Physics students devise concept for Star Wars-style deflector shields
Source: Wikipedia; The Death Star, which protagonist Luke Skywalker successfully destroys in the Star Wars franchise while piloting an X-Wing fighter
If you have often imagined yourself stepping into the shoes of a Jedi knight and piloting your X-Wing fighter on an attack against the Death Star, you’ll be reassured to know that Physics and Astronomy students have demonstrated that your shields could take whatever the Imperial fleet could throw at you.
In anticipation of Star Wars Day on 4 May three fourth-year Physics students have proven that shields, such as those seen protecting spaceships in the Star Wars film series, would not only be scientifically feasible - but that the science behind the principle is already used here on Earth.
They have published their findings in the Journal of Special Physics Topics, a peer-reviewed student journal run by the Department of Physics and Astronomy.In the Star Wars movies - the latest of which began filming in April and whose confirmed cast has recently been revealed - spaceships are protected by a shield defence system that deflects enemy laser fire. In order to recreate this type of shield, the students assumed that a surrounding field of super-hot plasma would be used, held in place by a magnetic field around the ship. The denser the plasma, the higher the frequency of electromagnetic wave (or laser radiation) will be deflected.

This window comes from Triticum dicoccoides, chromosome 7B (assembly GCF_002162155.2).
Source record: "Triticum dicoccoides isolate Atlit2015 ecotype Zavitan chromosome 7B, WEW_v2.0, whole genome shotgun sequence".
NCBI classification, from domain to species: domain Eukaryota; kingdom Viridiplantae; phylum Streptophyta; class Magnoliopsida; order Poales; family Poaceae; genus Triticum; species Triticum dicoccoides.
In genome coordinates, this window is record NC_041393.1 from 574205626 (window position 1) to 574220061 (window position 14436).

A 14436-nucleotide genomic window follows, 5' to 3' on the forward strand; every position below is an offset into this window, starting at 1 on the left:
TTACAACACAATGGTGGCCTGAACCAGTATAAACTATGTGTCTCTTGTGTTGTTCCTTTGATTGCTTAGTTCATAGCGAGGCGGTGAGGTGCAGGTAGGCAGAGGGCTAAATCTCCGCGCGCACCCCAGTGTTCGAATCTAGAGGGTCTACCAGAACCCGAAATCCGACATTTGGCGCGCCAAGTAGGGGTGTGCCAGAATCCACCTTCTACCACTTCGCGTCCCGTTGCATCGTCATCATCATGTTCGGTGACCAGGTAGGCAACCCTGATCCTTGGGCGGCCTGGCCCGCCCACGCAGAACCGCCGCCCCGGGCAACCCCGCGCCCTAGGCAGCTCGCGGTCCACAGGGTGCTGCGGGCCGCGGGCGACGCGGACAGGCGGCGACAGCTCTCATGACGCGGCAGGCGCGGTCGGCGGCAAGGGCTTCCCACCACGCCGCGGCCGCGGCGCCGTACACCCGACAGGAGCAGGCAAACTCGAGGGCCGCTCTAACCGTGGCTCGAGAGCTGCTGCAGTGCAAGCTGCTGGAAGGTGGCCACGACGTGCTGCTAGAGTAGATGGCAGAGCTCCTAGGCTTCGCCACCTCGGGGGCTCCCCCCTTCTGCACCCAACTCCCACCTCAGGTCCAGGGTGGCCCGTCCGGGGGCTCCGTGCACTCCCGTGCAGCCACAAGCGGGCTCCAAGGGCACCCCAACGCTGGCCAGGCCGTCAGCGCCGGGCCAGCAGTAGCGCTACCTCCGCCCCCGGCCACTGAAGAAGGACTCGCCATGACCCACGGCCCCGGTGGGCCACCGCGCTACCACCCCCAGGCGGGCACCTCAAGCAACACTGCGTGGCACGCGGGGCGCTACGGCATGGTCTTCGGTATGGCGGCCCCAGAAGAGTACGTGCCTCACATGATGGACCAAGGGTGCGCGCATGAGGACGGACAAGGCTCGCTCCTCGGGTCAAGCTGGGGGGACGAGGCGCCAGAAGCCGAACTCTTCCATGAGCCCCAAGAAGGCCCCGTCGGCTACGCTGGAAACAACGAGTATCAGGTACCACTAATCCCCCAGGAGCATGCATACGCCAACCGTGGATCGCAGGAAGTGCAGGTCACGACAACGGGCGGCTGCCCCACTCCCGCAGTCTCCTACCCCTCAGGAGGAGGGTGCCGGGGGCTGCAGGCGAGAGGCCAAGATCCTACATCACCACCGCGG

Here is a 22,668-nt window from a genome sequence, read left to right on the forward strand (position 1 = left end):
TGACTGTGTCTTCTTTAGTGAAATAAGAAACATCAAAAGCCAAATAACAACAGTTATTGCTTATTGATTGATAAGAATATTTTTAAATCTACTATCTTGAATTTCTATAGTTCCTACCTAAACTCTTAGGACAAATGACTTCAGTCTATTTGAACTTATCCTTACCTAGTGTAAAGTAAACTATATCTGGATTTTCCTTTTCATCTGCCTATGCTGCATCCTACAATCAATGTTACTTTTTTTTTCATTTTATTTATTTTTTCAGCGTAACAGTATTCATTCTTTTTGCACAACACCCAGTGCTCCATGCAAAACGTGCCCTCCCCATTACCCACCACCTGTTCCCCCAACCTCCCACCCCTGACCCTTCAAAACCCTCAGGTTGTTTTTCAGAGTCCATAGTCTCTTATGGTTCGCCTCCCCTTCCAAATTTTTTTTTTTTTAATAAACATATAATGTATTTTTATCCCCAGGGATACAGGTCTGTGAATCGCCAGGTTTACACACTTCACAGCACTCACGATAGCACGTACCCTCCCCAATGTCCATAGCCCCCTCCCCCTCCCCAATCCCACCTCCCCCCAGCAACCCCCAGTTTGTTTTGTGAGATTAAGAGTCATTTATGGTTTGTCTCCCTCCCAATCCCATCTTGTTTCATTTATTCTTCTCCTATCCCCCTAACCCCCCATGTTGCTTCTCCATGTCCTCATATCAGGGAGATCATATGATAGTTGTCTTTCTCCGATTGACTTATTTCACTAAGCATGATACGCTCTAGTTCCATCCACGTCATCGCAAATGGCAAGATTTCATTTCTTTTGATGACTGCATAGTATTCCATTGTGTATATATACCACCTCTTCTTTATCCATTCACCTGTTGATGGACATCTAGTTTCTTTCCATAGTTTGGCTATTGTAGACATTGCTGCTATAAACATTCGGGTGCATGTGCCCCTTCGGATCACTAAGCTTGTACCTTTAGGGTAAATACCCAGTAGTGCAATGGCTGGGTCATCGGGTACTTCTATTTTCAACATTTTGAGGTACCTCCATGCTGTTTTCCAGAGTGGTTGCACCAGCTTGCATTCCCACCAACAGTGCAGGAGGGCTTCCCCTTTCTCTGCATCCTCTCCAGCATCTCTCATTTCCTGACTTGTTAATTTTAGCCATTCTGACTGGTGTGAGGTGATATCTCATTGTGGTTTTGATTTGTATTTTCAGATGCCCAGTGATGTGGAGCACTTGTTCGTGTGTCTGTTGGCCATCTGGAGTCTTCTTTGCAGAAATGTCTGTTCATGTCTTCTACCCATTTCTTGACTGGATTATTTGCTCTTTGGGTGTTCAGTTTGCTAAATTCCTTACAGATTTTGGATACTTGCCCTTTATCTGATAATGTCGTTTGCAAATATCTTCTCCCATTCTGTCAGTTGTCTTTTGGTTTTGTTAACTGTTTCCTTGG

The principle can already be seen, not in a galaxy far, far away, but in the atmosphere around our own planet. It is seen in ‘over-the-horizon’ radio communications, used for decades in early warning RADAR systems and for long distance communications where satellite communications are not feasible.
The students calculated that the magnet strength required was definitely feasible, but would need a large power source that would restrict space in your ship. Another major restriction would be that a shield designed to deflect light radiation would prevent any light reaching the pilot, leaving them effectively blind.
While the technology might not be ready to protect your starfighter just yet, though, there are more down-to-earth applications that we could see in the future.
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